OTTAWA – Liberal cabinet minister Catherine McKenna said she’s not apologizing for an emotional video she posted this week on Twitter speaking about her kids while clearing out her campaign office.

McKenna, who represents the Ottawa Centre riding, said if the video makes people “uncomfortable” then so be it.

“Well I’m a woman in politics, and I’m just going to own it,” she said in an interview on CTV’s Question Period airing Sunday. “One thing I’ve learned in this job is that you have to keep it real, you have to talk like a real person.”

The video shows McKenna flipping through a hand-made calendar her kids gifted her while she reflected on how campaign “politics is hard sometimes, it’s true, but it really matters.”

As minister of infrastructure and communities, McKenna leaves behind her post as minister of environment where she endured countless personal attacks. Three days after the federal election, McKenna discovered someone had spray-painted her campaign office with vulgar and sexist graffiti.

“I also think we can do better and I think that’s one reflection from this election. The tone, the rhetoric, the approach, the hate, the misinformation, we owe it as politicians and as Canadians to do better.”


In the same interview, McKenna also addressed the priorities of her new portfolio which she said include a balance of getting “infrastructure built” while being cognizant of environment concerns.

One of the many responsibilities on her plate – which she’ll share with other ministers like Natural Resources Minister Seamus O’Regan and new Environment Minister Johnathan Wilkinson – is the construction of the Trans Mountain pipeline.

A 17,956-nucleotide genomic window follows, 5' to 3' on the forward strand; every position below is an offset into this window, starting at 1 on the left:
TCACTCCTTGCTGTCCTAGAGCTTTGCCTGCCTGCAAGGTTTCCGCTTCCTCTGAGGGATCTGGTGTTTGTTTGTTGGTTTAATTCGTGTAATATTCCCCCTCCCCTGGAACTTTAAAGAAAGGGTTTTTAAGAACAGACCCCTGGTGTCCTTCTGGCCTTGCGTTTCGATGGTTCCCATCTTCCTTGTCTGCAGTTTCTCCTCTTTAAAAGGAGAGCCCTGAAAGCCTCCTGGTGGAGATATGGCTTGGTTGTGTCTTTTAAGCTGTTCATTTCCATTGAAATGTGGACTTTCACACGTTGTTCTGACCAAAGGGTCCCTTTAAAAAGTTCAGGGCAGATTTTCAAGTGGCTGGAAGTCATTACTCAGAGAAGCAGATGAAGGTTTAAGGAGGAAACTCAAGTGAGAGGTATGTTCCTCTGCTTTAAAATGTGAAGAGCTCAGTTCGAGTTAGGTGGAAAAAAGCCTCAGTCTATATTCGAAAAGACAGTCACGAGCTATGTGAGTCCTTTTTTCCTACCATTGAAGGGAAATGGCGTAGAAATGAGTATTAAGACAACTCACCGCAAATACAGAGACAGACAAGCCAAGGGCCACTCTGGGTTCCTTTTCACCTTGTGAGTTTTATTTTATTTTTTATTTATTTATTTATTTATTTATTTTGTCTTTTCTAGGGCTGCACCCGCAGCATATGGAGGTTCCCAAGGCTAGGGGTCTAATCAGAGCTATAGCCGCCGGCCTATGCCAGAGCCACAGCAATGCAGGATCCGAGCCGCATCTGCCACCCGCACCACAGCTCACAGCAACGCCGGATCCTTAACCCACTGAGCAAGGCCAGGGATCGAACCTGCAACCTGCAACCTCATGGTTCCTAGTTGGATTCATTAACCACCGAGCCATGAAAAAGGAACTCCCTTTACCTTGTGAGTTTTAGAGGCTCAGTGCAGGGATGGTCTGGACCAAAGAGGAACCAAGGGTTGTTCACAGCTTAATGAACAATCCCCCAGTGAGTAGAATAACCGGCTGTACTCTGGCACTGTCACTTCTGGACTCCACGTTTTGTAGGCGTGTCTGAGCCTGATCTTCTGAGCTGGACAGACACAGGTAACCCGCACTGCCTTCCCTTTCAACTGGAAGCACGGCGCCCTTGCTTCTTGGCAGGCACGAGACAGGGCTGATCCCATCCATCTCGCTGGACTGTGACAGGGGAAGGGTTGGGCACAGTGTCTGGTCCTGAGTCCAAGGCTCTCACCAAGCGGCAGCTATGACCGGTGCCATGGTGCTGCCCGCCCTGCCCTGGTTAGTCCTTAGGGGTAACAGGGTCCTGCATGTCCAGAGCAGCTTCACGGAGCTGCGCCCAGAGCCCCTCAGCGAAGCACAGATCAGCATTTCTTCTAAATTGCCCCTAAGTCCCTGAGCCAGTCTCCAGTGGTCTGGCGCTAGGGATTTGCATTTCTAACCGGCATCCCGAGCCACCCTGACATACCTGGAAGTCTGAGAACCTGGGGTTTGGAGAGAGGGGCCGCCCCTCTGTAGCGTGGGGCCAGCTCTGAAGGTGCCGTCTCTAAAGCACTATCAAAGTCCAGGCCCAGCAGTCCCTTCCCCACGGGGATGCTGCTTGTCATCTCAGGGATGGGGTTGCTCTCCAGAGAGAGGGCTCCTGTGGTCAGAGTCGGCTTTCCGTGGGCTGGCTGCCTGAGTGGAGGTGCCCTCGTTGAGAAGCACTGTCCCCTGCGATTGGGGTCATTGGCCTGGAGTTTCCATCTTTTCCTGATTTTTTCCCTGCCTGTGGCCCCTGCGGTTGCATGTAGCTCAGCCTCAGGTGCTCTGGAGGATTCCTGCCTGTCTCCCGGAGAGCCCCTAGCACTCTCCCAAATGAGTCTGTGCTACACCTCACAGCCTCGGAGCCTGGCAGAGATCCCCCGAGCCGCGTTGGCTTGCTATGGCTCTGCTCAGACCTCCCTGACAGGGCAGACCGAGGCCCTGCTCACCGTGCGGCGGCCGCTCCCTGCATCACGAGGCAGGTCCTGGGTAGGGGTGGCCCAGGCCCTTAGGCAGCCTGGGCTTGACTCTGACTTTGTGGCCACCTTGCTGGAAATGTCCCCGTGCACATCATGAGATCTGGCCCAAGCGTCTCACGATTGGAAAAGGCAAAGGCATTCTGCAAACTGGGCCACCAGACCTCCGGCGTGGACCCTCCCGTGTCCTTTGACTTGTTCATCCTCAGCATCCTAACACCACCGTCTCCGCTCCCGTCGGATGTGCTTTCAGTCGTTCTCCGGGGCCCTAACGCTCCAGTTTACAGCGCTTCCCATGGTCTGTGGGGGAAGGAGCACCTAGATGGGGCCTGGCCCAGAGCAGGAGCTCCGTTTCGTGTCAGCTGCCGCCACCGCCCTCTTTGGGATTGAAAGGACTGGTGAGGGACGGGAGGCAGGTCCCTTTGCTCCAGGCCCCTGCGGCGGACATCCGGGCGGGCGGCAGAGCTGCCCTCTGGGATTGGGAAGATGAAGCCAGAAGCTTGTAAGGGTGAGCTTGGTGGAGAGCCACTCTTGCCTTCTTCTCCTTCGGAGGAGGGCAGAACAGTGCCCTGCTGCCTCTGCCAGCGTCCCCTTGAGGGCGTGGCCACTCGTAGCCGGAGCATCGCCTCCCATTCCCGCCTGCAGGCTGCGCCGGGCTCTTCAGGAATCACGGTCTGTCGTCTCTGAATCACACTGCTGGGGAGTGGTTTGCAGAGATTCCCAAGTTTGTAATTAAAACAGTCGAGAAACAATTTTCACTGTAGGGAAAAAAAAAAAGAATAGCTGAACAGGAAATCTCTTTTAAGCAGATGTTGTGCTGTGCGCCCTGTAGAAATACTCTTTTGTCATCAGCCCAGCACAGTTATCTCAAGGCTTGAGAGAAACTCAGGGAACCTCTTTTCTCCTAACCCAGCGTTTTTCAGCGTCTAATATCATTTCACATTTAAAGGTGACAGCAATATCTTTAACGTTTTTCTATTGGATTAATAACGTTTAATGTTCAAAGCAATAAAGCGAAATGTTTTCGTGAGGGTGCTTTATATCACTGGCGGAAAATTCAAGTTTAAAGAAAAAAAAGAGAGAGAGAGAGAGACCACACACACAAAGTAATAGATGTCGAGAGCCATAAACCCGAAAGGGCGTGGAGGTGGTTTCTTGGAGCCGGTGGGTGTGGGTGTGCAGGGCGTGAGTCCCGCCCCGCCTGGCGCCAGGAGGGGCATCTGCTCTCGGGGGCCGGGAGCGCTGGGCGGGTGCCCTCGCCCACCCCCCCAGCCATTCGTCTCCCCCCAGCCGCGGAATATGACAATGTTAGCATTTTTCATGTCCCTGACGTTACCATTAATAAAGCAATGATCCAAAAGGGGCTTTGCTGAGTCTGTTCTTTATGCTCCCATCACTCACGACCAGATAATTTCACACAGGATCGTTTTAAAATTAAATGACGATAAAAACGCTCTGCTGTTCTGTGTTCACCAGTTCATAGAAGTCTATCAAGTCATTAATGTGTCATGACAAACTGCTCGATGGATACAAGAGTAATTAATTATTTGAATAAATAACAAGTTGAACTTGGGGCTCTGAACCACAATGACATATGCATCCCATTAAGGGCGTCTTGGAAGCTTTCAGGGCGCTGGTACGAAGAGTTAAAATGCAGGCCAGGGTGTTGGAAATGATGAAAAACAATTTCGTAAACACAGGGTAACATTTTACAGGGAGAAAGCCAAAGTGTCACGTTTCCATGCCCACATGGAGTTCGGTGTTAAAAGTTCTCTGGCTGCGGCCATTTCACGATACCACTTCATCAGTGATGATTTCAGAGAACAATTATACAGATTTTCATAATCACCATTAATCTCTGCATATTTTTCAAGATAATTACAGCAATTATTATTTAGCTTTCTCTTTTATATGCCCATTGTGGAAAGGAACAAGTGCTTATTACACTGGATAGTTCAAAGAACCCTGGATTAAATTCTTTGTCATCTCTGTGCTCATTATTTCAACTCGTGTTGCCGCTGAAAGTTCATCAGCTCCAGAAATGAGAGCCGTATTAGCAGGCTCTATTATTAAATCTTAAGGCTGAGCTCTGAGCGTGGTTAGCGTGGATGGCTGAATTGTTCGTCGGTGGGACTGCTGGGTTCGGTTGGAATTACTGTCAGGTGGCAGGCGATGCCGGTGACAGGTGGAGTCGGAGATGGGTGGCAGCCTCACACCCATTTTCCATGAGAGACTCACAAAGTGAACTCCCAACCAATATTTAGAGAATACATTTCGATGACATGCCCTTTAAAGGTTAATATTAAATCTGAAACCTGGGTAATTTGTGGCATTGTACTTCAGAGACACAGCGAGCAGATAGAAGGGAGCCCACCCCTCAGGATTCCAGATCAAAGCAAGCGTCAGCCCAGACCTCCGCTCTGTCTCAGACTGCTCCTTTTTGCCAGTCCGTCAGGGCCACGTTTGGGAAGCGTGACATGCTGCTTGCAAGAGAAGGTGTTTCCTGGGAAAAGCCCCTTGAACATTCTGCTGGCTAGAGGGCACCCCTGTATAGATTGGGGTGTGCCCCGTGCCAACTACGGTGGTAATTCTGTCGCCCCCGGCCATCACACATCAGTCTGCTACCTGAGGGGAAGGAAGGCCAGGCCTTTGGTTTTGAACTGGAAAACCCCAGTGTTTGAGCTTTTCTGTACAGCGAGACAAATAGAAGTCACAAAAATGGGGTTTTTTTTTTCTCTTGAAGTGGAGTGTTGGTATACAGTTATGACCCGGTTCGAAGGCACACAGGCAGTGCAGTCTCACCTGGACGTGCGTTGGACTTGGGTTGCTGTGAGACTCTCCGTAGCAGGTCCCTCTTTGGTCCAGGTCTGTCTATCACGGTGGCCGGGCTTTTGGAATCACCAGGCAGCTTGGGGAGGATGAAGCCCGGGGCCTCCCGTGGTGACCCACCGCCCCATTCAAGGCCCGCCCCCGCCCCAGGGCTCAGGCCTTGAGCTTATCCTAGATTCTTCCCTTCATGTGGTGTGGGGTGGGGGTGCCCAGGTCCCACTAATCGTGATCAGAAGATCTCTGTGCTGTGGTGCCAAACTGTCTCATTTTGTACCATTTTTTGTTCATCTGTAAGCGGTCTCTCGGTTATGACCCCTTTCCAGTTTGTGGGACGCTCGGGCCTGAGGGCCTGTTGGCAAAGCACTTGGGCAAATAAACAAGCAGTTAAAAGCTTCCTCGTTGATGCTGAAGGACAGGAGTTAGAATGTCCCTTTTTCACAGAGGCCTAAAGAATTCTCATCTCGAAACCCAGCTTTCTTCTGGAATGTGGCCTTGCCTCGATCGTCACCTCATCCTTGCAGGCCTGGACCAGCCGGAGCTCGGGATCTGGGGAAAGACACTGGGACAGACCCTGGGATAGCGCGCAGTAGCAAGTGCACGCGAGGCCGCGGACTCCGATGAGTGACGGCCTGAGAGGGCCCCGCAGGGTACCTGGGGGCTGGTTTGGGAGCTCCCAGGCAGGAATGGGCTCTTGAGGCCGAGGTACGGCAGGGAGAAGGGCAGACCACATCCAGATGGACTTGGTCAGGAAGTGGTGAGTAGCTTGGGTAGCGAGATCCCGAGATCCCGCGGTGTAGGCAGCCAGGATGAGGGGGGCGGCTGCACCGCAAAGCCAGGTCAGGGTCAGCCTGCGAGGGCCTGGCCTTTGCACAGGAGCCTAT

“I’m someone who has always have talked about the importance of the environment and the economy. There is $500 billion of investment, potential investment, in major projects and we need this to work and go ahead.”

Speaking on Bill C-69, which overhauls the environmental assessment review process for new infrastructure projects, McKenna said the legislation wouldn’t be reopened despite calls for changes from provincial and municipal leaders.

Like her colleagues said this week during pre- and post-cabinet meetings, what matters more is the “implementation” of the law.

“We consulted for three years on this legislation, including with industry, many industry players think it’s a lot better. But I do agree, so let’s just step back. Do we need to get to a better place with the people of Saskatchewan and Alberta? Absolutely.”

In terms of what projects she’s most looking forward to tackling, McKenna said she’s got her sights set on Toronto.

“I think there’s some real momentum around the metro line and some interest for that,” she said, adding “I’ve been on the job one day, so I’m not going to commit to something yet, but don’t worry I’m on it.”